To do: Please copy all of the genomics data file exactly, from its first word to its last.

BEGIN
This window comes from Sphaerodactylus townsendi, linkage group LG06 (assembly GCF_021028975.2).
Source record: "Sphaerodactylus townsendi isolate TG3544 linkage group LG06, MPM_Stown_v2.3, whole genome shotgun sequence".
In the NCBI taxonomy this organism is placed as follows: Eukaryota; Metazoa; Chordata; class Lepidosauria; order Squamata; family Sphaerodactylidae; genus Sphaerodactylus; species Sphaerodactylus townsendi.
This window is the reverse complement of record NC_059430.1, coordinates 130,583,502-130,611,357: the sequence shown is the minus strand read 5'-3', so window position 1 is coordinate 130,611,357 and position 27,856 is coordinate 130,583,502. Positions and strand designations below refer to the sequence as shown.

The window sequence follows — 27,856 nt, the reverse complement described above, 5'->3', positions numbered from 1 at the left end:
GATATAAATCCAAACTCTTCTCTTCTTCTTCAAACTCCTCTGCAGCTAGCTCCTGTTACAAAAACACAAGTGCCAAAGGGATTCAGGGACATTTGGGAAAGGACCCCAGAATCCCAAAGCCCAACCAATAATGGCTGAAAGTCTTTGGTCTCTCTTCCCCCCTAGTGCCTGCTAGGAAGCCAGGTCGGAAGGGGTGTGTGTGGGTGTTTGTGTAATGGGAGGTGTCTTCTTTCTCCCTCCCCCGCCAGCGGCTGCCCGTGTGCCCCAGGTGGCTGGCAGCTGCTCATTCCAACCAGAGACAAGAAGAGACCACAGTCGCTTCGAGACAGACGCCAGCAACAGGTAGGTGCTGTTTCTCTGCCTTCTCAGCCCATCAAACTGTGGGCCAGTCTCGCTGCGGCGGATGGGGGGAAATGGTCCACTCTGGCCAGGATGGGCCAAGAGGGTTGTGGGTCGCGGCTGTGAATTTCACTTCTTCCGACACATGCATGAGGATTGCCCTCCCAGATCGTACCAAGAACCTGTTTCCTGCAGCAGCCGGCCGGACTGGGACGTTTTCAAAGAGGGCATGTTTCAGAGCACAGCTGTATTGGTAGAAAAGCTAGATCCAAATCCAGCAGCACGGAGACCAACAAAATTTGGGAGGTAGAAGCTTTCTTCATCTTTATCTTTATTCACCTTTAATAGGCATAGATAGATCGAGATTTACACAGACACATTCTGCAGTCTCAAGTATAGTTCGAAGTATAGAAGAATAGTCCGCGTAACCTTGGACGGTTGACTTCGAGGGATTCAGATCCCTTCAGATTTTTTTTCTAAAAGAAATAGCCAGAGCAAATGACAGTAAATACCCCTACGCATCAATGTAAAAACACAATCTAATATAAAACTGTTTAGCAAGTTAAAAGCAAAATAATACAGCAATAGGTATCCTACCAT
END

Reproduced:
This window comes from Sphaerodactylus townsendi, linkage group LG06 (assembly GCF_021028975.2).
Source record: "Sphaerodactylus townsendi isolate TG3544 linkage group LG06, MPM_Stown_v2.3, whole genome shotgun sequence".
In the NCBI taxonomy this organism is placed as follows: Eukaryota; Metazoa; Chordata; class Lepidosauria; order Squamata; family Sphaerodactylidae; genus Sphaerodactylus; species Sphaerodactylus townsendi.
This window is the reverse complement of record NC_059430.1, coordinates 130,583,502-130,611,357: the sequence shown is the minus strand read 5'-3', so window position 1 is coordinate 130,611,357 and position 27,856 is coordinate 130,583,502. Positions and strand designations below refer to the sequence as shown.

The window sequence follows — 27,856 nt, the reverse complement described above, 5'->3', positions numbered from 1 at the left end:
GATATAAATCCAAACTCTTCTCTTCTTCTTCAAACTCCTCTGCAGCTAGCTCCTGTTACAAAAACACAAGTGCCAAAGGGATTCAGGGACATTTGGGAAAGGACCCCAGAATCCCAAAGCCCAACCAATAATGGCTGAAAGTCTTTGGTCTCTCTTCCCCCCTAGTGCCTGCTAGGAAGCCAGGTCGGAAGGGGTGTGTGTGGGTGTTTGTGTAATGGGAGGTGTCTTCTTTCTCCCTCCCCCGCCAGCGGCTGCCCGTGTGCCCCAGGTGGCTGGCAGCTGCTCATTCCAACCAGAGACAAGAAGAGACCACAGTCGCTTCGAGACAGACGCCAGCAACAGGTAGGTGCTGTTTCTCTGCCTTCTCAGCCCATCAAACTGTGGGCCAGTCTCGCTGCGGCGGATGGGGGGAAATGGTCCACTCTGGCCAGGATGGGCCAAGAGGGTTGTGGGTCGCGGCTGTGAATTTCACTTCTTCCGACACATGCATGAGGATTGCCCTCCCAGATCGTACCAAGAACCTGTTTCCTGCAGCAGCCGGCCGGACTGGGACGTTTTCAAAGAGGGCATGTTTCAGAGCACAGCTGTATTGGTAGAAAAGCTAGATCCAAATCCAGCAGCACGGAGACCAACAAAATTTGGGAGGTAGAAGCTTTCTTCATCTTTATCTTTATTCACCTTTAATAGGCATAGATAGATCGAGATTTACACAGACACATTCTGCAGTCTCAAGTATAGTTCGAAGTATAGAAGAATAGTCCGCGTAACCTTGGACGGTTGACTTCGAGGGATTCAGATCCCTTCAGATTTTTTTTCTAAAAGAAATAGCCAGAGCAAATGACAGTAAATACCCCTACGCATCAATGTAAAAACACAATCTAATATAAAACTGTTTAGCAAGTTAAAAGCAAAATAATACAGCAATAGGTATCCTACCAT